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Working document in view of the 3 DH-SYSC-I meeting

DH-SYSC-I(2017)010__EN

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32 DH-SYSC-I (2017)010 In addition to the measures required to respond to the challenges of the selection procedure, there would be a need to examine certain measures aimed at further strengthening the procedure before PACE, from the submission of the list to the election. It appears that the Committee on the Election of Judges is examining its procedure at present. The reflections below could feed into this work. They are based on information gathered during the exchange of views with the Secretary General of the Assembly and on subsequent discussions held within the Plenary Committees. 82. The below considerations concern aspects such as the composition of the Committee of Judges, the conduct of its interviews, the nature of the recommendations given to the Plenary and the voting procedure and the Plenary’s role. It appears that if the Assembly wishes to make certain changes in its procedure, this could be made in the framework of the existing structures, namely the Assembly’s Rules of Procedure. The procedure before the Committee on the Election of Judges 83. In general, all questions regarding the procedure within the Committee are crucial given that the main safeguards of the entire appointment procedure lie within the procedure in that Committee. As far as the composition of the Committee on the Election of Judges is concerned, certain experts raised questions as to its limited composition, which is explained in § 72. As explained by the Secretary General of the Assembly, the choice was made to have a smaller specialised committee with members having legal background or experience nominated by political groups 65 instead of a larger committee allowing for an equitable geographical distribution. These underlying reasons are indeed crucial. However, is this limited number sufficient, in particular in the eyes of the candidates and of their perception of the democratic legitimacy of the process? Furthermore, certain experts in the DH-SYSC raised the question as to the overrepresentation of certain nationalities in the Committee 66 and whether this was justified by the argument of the legal expertise of the members. 84. As far as the interviews are concerned, three points have come out of the discussions. The first question concerns the effective presence of members at the meetings. 67 Even if domestic parliamentary duties are a matter of priority and justify the Hon. Lord Justice Sedley, judge in the English Court of Appeal; and Professor Dr. Andrzej Zoll, former President of the Constitutional High Court of Poland. 65 Among the other 8 Committees of PACE, only the members of the Monitoring Committee (they are 93 members including 8 ex officio members) and of the Committee on the Rules of Procedure, Immunities and Institutional Affairs (they are 38 including 8 ex officio members) are appointed by the 5 political groups according to the D’Hondt system. 66 E.g. two full members from Latvia, two from Greece, three from Ukraine. 67 According to the Assembly’s Rules (in particular Rule 47.3), a committee may deliberate when one-third of its members are present. (As indicated in footnote 5 of this Rule, if it is not possible to divide the number of members of a committee by 3, the quorum shall be calculated on the basis of the next lower multiple of 3). However, if so requested by one-sixth of its members before voting begins on a draft opinion, recommendation, or resolution as a whole, or on the election of the chairperson or vicechairpersons, the vote may be taken only if a majority of committee’s members are present.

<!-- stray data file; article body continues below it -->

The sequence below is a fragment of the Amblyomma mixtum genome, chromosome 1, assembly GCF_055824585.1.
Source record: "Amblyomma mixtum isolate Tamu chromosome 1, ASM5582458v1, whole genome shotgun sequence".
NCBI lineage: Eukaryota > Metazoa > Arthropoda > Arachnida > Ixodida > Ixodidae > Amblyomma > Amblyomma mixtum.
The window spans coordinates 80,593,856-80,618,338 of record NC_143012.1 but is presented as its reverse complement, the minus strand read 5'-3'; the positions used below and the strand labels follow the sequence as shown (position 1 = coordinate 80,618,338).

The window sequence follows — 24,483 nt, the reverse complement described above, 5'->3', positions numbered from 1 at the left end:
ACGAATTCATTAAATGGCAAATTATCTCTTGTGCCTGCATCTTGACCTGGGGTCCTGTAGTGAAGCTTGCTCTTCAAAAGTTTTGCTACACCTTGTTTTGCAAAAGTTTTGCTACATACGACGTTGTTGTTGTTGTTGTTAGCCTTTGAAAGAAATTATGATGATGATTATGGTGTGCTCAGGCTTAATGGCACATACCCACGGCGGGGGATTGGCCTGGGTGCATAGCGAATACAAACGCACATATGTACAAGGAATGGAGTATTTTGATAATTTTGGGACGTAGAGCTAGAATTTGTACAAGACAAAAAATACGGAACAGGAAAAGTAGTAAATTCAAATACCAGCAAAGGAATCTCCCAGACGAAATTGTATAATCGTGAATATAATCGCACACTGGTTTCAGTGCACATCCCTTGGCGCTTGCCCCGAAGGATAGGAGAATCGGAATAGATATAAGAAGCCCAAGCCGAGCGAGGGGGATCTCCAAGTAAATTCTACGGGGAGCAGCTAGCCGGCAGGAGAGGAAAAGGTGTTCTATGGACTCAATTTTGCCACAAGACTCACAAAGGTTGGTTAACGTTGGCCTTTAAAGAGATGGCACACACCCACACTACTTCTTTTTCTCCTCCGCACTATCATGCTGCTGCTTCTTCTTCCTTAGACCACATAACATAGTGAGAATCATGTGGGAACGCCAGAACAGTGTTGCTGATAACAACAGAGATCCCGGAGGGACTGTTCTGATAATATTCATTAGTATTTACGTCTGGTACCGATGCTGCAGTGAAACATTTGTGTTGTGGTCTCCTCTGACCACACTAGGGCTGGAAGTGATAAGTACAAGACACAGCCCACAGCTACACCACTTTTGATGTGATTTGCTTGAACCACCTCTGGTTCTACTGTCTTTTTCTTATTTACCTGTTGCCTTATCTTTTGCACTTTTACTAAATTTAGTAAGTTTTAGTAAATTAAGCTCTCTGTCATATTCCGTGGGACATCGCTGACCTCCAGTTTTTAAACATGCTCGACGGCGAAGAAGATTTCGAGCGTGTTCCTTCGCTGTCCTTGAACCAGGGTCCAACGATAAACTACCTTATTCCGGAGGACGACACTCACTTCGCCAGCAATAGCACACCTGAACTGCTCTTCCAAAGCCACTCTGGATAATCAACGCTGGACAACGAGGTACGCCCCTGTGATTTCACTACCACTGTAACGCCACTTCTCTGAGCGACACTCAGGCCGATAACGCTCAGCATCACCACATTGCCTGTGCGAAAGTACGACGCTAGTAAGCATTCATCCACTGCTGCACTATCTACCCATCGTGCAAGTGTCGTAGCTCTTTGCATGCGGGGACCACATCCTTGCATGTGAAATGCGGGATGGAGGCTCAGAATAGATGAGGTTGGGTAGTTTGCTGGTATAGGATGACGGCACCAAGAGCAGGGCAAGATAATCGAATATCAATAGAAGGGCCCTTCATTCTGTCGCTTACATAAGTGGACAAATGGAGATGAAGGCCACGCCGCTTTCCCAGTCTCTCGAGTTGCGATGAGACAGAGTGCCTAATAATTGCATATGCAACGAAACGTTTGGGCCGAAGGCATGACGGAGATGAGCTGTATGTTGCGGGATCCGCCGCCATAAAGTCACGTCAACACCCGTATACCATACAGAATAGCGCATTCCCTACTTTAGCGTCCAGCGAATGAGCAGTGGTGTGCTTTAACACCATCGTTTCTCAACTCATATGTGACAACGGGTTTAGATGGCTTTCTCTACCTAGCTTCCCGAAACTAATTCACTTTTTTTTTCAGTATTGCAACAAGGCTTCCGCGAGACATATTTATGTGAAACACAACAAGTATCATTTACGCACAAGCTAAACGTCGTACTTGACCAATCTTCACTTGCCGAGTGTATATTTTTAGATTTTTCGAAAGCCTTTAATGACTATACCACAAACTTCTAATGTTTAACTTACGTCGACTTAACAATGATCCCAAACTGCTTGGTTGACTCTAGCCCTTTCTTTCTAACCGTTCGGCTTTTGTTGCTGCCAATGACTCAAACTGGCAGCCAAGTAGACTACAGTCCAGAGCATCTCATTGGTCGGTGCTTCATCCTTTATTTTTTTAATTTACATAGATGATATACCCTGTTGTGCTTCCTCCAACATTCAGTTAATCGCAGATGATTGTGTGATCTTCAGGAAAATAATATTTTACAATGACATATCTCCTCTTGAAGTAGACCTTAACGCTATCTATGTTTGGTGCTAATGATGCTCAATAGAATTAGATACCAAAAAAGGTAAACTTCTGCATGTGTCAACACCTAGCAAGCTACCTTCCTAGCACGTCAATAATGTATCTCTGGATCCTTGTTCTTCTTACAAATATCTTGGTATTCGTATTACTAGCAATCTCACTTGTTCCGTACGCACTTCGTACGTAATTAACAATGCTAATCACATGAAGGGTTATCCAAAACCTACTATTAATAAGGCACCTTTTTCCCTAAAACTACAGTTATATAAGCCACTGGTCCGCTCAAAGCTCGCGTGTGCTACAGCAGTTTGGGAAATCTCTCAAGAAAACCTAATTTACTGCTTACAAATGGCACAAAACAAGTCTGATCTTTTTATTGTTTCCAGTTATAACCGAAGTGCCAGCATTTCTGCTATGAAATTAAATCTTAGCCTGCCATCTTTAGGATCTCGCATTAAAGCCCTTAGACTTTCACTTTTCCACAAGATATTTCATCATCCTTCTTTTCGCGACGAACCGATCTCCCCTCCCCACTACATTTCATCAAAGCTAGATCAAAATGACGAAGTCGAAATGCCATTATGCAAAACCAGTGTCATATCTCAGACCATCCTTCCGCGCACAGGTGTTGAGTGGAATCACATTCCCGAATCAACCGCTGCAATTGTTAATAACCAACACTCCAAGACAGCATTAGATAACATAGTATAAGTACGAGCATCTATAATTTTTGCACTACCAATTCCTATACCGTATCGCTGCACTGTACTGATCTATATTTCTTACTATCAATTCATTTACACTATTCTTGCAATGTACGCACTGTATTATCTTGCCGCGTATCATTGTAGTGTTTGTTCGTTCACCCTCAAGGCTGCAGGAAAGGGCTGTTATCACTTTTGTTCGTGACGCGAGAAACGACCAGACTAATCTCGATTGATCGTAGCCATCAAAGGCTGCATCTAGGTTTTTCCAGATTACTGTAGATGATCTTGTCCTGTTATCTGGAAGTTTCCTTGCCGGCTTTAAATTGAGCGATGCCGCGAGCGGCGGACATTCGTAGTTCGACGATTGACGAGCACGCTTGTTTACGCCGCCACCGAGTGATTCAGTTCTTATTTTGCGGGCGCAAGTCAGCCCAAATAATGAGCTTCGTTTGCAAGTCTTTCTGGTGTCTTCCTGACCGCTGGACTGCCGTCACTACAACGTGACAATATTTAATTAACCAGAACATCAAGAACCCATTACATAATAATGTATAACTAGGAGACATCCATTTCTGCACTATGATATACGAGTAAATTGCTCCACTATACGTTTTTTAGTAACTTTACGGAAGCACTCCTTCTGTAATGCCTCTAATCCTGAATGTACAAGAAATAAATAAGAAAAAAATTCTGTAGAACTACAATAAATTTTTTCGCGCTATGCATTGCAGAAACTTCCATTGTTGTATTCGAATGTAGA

33 DH-SYSC-I (2017)010 absence of certain members, there might be room to consider how to ensure a full participation in light of the importance of the questions examined by this Committee. 68 85. The second question concerns the duration of the interviews. In light of the contributions received following the “open call”, but also in the discussion within the Plenary Committee, the 30-minute interview does not appear to be sufficient in light of the importance of the post as well as of the perception of the seriousness of the nomination process. These concerns merit consideration, even if the prolongation of the interviews would require taking into account practical, logistical and budgetary elements (overnights stays, cost of interpretation, etc.). The third question concerns the conduct of the interviews. During the exchange of views with the Secretary General of the Assembly, the necessity for standardized rules for the interview was discussed. It was indicated that it was not certain whether the Election Committee members would agree on that. As noted by a member of the Drafting Group, the candidates are interviewed for this very important function and should be able to deal with the uncertainties and difficulties of this interview; they will be confronted to situations that are at least as difficult when they will be serving the Court. Against this background and with a view to ensuring an increased transparency, what could be considered is the publication of the Committee’s guidelines for these meetings. 69 86. Finally, as regards the outcome of the procedure before the Committee, an additional question that needs to be addressed is the situation where the Committee of Election of Judges finds that one candidate is not suitable for election but does not wish to reject the list in its entirety. Would it be possible to present to the Plenary a list with less than three candidates? Here again, the possibility that the Drafting Group seeks the advice of the Directorate of Legal Advice and Public International Law as to the specific modalities where this could exceptionally be made possible as well as on the impact on the current procedure could be considered (see also above, § 45). The procedure before the Plenary 87. The election by the Plenary would deserve a careful consideration as it is at the heart of the criticism against the appointment procedure, often characterised by lobbying. Even if the recommendation of the Election Committee (and previously the Sub- Committee) is often respected by the Plenary, 70 it could be useful to consider the need for 68 The presence from 2015 until January 2017 was as follows : 24 January 2017 – 15 members; 12 January 2017 – 13 members; 6 October 2016 – 12 members; 19 June 2016 – 14 members; 17 April 2016 – 13 members; 12 January 2016 – 8 members; 17 September 2015 – 11 members; 9-10 June 2015 – 13 titular members and 6 alternate members; 30-31 March 2015, 16 members and 6 alternate. 69 See doc. DH-SYSC-I (2016)008, § 7: “the Committee is guided by the rules of PACE and by its own guidelines”. 70 Out of 23 elections in 2013-2017, the PACE followed the recommendations of the Committee on the election of judges 20 times. So far in 2017, the PACE followed none of the Committee’s recommendations in any of the two elections that have taken place. The PACE elected a judge despite the Committee having recommended another candidate on the list by a large majority, and another judge despite the Committee having recommended another candidate by a majority. In 2016, the PACE followed the Committee’s recommendation in 4 out of 5 elections. It elected a judge despite the Committee having recommended